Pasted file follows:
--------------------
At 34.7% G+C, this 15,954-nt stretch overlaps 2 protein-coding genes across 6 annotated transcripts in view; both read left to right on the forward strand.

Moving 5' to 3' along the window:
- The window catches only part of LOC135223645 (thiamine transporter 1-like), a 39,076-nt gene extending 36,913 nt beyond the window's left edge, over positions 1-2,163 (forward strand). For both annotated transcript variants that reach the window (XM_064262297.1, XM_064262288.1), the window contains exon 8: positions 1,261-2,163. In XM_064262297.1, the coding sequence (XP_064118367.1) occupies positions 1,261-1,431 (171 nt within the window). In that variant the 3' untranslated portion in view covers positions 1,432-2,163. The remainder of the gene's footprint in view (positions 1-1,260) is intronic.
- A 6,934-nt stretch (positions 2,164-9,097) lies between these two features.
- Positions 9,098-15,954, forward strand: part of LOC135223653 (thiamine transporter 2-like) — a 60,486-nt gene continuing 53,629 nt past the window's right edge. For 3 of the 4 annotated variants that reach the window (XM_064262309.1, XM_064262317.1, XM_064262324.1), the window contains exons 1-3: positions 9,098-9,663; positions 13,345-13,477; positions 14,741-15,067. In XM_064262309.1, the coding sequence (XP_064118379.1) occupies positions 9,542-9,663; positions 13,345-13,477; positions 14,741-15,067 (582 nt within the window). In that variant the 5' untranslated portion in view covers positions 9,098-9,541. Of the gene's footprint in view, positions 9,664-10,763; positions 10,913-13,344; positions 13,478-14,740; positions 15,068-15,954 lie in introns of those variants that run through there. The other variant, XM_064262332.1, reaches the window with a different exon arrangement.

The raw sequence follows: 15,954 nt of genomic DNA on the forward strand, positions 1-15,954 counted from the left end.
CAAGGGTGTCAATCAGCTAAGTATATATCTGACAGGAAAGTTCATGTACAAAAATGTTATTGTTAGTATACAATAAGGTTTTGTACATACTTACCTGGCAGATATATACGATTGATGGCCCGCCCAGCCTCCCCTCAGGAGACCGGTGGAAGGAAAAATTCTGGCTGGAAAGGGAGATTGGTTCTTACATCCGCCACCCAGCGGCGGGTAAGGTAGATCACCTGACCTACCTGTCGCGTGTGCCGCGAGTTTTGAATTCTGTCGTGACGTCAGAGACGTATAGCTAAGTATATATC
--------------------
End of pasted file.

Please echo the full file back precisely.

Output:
At 34.7% G+C, this 15,954-nt stretch overlaps 2 protein-coding genes across 6 annotated transcripts in view; both read left to right on the forward strand.

Moving 5' to 3' along the window:
- The window catches only part of LOC135223645 (thiamine transporter 1-like), a 39,076-nt gene extending 36,913 nt beyond the window's left edge, over positions 1-2,163 (forward strand). For both annotated transcript variants that reach the window (XM_064262297.1, XM_064262288.1), the window contains exon 8: positions 1,261-2,163. In XM_064262297.1, the coding sequence (XP_064118367.1) occupies positions 1,261-1,431 (171 nt within the window). In that variant the 3' untranslated portion in view covers positions 1,432-2,163. The remainder of the gene's footprint in view (positions 1-1,260) is intronic.
- A 6,934-nt stretch (positions 2,164-9,097) lies between these two features.
- Positions 9,098-15,954, forward strand: part of LOC135223653 (thiamine transporter 2-like) — a 60,486-nt gene continuing 53,629 nt past the window's right edge. For 3 of the 4 annotated variants that reach the window (XM_064262309.1, XM_064262317.1, XM_064262324.1), the window contains exons 1-3: positions 9,098-9,663; positions 13,345-13,477; positions 14,741-15,067. In XM_064262309.1, the coding sequence (XP_064118379.1) occupies positions 9,542-9,663; positions 13,345-13,477; positions 14,741-15,067 (582 nt within the window). In that variant the 5' untranslated portion in view covers positions 9,098-9,541. Of the gene's footprint in view, positions 9,664-10,763; positions 10,913-13,344; positions 13,478-14,740; positions 15,068-15,954 lie in introns of those variants that run through there. The other variant, XM_064262332.1, reaches the window with a different exon arrangement.

The raw sequence follows: 15,954 nt of genomic DNA on the forward strand, positions 1-15,954 counted from the left end.
CAAGGGTGTCAATCAGCTAAGTATATATCTGACAGGAAAGTTCATGTACAAAAATGTTATTGTTAGTATACAATAAGGTTTTGTACATACTTACCTGGCAGATATATACGATTGATGGCCCGCCCAGCCTCCCCTCAGGAGACCGGTGGAAGGAAAAATTCTGGCTGGAAAGGGAGATTGGTTCTTACATCCGCCACCCAGCGGCGGGTAAGGTAGATCACCTGACCTACCTGTCGCGTGTGCCGCGAGTTTTGAATTCTGTCGTGACGTCAGAGACGTATAGCTAAGTATATATC